In a case condemned by the European Union as politically motivated, a Belarusian court has handed down a four-and-half year prison sentence to prominent human right activist Ales Byalyatski.
Byalyatski, the leader of the banned Vyasna (Spring) human rights center, was found guilty of tax evasion. In a hearing on November 24, attended by EU and U.S. diplomats, the court also ordered the confiscation of his property.
"Vyasna will not be stopped," said Byalyatski after his verdict was announced. The 49-year-old rights activist's lawyer says he will appeal the sentence.
Byalyatski's wife Natalya Pinchuk told journalists that the verdict was "predictable."
"In general, the sentence could be expected, she said. "The tone of comments in official media did not offer hope of a more lenient sentence...I must say that we knew events could possibly develop this way even before Ales was arrested. It was our conscious choice. We were getting ready for the arrest of Ales one month before it took place."
International Criticism Of Verdict
Robert Golanski, a spokesman for the President of the European Parliament, Herman Van Rompuy, told RFE/RL that the parliament "considers the charges against Byalyatski in the trial as [being] politically motivated and unjustified.
Golanski also called on "Belarusian authorities to immediately and unconditionally release Mr. Byalyatski as well as all political prisoners still in custody and for all the charges against them to be dropped."
He added that "the European Parliament stands by the side of Belarusian people."
Jacek Saryusz-Wolski, a member of the European Parliament from Poland, said the case and the verdict were "appalling" and "scandalous." He claimed that the judges were acting "under a clear political instruction from the very top."
Poland's Foreign Ministry said Byalyarski's sentence "is a sentence for human rights in Belarus."
The chairman of the Organization for Security and Cooperation in Europe, Lithuanian Foreign Minister Audronius Azubalis, condemned the sentence in a statement issued on November 24 and said Byalyatski's case "must be seen as part of a broader pattern of harassment and intimidation of human rights defenders in Belarus."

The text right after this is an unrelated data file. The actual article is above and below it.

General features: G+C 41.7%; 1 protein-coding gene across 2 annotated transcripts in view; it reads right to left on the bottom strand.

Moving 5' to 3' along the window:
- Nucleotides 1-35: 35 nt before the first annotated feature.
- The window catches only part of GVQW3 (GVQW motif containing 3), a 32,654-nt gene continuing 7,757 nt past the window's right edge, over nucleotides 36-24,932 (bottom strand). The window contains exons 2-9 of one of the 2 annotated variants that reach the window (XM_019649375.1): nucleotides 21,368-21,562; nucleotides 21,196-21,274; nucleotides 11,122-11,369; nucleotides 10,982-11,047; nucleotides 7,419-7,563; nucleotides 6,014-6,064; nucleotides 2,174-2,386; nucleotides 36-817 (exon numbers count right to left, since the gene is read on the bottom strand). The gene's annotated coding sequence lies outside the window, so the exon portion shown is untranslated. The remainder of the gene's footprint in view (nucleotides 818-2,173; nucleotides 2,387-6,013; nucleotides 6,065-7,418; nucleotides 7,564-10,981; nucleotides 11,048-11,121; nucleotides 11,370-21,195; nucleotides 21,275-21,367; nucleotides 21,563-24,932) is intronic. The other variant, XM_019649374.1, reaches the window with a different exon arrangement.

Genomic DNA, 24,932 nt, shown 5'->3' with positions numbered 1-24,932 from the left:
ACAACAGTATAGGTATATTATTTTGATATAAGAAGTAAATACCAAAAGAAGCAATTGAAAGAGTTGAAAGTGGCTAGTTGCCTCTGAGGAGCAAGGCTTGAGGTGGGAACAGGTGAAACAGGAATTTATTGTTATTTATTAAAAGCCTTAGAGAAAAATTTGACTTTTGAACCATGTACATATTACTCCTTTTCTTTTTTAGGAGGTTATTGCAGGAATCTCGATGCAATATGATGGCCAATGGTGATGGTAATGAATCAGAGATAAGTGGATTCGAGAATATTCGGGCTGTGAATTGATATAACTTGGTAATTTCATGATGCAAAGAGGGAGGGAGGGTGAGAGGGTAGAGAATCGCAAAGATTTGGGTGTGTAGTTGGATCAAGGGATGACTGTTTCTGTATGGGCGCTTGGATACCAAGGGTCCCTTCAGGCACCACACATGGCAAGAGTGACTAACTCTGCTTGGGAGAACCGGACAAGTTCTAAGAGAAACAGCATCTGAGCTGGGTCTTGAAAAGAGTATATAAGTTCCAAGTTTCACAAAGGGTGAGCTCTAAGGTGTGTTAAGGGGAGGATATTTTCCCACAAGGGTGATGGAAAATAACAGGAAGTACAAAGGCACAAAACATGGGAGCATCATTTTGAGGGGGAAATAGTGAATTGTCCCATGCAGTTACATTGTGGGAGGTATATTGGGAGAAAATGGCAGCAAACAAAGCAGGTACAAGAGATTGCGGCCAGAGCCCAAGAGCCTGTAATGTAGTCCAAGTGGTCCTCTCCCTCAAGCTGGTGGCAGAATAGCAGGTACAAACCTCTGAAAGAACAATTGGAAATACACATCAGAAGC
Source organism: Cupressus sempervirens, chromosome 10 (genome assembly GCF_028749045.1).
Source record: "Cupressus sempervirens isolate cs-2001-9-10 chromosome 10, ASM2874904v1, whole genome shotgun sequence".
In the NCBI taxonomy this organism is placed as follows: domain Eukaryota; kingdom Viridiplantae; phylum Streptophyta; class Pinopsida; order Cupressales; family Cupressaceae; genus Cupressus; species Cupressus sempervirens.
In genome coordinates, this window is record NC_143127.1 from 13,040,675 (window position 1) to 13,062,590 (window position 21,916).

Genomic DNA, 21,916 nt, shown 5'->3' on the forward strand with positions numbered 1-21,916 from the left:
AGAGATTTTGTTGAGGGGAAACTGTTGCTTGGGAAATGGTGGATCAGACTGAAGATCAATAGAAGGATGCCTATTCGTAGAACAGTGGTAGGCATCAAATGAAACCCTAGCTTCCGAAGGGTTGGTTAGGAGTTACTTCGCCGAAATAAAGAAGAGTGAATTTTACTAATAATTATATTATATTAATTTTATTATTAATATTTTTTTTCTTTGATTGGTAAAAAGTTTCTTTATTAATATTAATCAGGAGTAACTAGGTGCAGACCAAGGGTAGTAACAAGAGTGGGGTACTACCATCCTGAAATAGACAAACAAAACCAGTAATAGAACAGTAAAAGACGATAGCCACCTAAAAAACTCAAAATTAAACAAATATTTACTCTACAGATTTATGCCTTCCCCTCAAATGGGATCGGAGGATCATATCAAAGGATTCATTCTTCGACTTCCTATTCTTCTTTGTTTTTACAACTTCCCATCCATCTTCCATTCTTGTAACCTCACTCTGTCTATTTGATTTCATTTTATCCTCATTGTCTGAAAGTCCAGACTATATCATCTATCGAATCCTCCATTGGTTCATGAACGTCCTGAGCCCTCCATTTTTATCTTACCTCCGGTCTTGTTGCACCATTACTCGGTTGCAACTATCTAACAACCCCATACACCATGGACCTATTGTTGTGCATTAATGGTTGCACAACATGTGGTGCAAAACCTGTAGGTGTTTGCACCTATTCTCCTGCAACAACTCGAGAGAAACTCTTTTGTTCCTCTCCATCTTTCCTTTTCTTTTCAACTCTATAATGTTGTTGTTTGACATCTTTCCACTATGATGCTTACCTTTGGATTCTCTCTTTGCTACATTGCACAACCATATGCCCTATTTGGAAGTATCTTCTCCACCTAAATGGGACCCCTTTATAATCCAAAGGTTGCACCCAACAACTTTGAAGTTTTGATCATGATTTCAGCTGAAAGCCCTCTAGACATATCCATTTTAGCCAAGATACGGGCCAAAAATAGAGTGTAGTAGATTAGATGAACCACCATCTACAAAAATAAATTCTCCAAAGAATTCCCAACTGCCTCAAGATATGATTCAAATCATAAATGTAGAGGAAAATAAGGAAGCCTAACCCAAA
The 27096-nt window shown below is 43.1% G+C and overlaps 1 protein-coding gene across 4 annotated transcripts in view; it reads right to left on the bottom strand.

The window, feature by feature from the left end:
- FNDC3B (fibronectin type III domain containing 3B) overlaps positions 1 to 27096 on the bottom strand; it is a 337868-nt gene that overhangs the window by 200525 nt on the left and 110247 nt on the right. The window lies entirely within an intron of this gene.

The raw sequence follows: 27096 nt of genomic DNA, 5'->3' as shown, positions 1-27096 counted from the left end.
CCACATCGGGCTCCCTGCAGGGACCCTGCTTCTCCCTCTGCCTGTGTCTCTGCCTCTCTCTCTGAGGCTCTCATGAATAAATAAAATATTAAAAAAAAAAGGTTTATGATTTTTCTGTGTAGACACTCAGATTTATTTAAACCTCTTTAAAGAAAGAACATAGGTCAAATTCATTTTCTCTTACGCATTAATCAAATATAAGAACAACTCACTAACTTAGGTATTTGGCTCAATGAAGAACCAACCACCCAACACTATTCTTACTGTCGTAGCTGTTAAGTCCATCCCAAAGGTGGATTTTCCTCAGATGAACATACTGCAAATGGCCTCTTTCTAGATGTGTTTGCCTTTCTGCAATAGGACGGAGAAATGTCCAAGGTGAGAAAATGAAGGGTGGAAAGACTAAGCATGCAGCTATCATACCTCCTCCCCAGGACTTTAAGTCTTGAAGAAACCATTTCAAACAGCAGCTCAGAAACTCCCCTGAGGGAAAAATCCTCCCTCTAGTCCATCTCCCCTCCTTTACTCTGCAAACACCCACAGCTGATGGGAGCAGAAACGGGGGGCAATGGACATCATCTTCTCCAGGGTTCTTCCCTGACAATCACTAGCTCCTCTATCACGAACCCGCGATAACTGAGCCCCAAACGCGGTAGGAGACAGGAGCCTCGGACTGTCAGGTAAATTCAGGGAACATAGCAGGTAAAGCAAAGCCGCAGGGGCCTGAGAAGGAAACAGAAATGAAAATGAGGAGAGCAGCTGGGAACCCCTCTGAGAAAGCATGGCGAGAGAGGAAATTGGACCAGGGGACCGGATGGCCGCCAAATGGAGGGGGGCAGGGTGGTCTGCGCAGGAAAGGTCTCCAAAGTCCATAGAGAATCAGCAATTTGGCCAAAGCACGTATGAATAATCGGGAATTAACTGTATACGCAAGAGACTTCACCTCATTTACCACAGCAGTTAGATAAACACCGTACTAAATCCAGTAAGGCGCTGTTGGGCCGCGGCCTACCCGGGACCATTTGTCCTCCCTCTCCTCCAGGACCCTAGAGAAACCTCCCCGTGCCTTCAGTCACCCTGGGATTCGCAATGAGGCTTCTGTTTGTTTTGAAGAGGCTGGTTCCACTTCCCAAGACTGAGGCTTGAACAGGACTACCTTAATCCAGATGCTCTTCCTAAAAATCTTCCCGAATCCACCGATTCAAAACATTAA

The U.S. Embassy in Minsk urged Belarus to "cease its campaign against critics of the government."
Lithuanian, Polish Bank Accounts
The tax charge stems against Byalyatski stems from his reported use of personal bank accounts in Lithuania and Poland to receive funding from international donors in support of human rights activities in Belarus.
The two countries later expressed disappointment that their data had been used to incriminate the human rights defender, and issued formal apologies for unintentionally cooperating with the regime in Minsk.
Byalyatski had been circulating reports about the authorities' crackdown on peaceful protests since the disputed presidential election in December 2010, which returned President Alyaksandr Lukashenka to power.
Byalyatski was arrested on August 4 and subsequently charged with tax evasion.
The prosecution could have asked for a jail term of up to seven years.
Professor Valery Saykouski stated that in 2007-2010, a total of some 567,000 euros ($765,915) was transferred to accounts belonging to Byalyatski and his organization in banks in Poland and Lithuania. Saykouski said Byalyatski concealed data about the balance in those accounts and thereby committed a crime.
Byalyatski's lawyer Zmitser Layeuski had disputed the prosecution's case.
Byalyatski's 'Rights Were Violated'
Layeuski said that his client's rights were violated during the trial as none of his requests had ever been granted. He said there was no official explanation for the monitoring of Byalyatski's financial activities.
"In fact," Layeuski said, "all the witnesses who testified for the prosecution gave data that prove Byalyatski's innocence."
"What we know now is the fact that Byalyatski has some bank accounts abroad that received some sums of money, of which a certain amount was used by Byalyatski for his human rights activities, that is all. There is no evidence that he did anything wrong," Layeuski added.
"The amounts sent to Byalyatski's accounts were not grants, but loans he had to return. The money did not belong to Byalyatski, but was used for the activities of his organization, namely for business trips, special projects, seminars, etc., and therefore those amounts are not subject to tax," Layeuski said.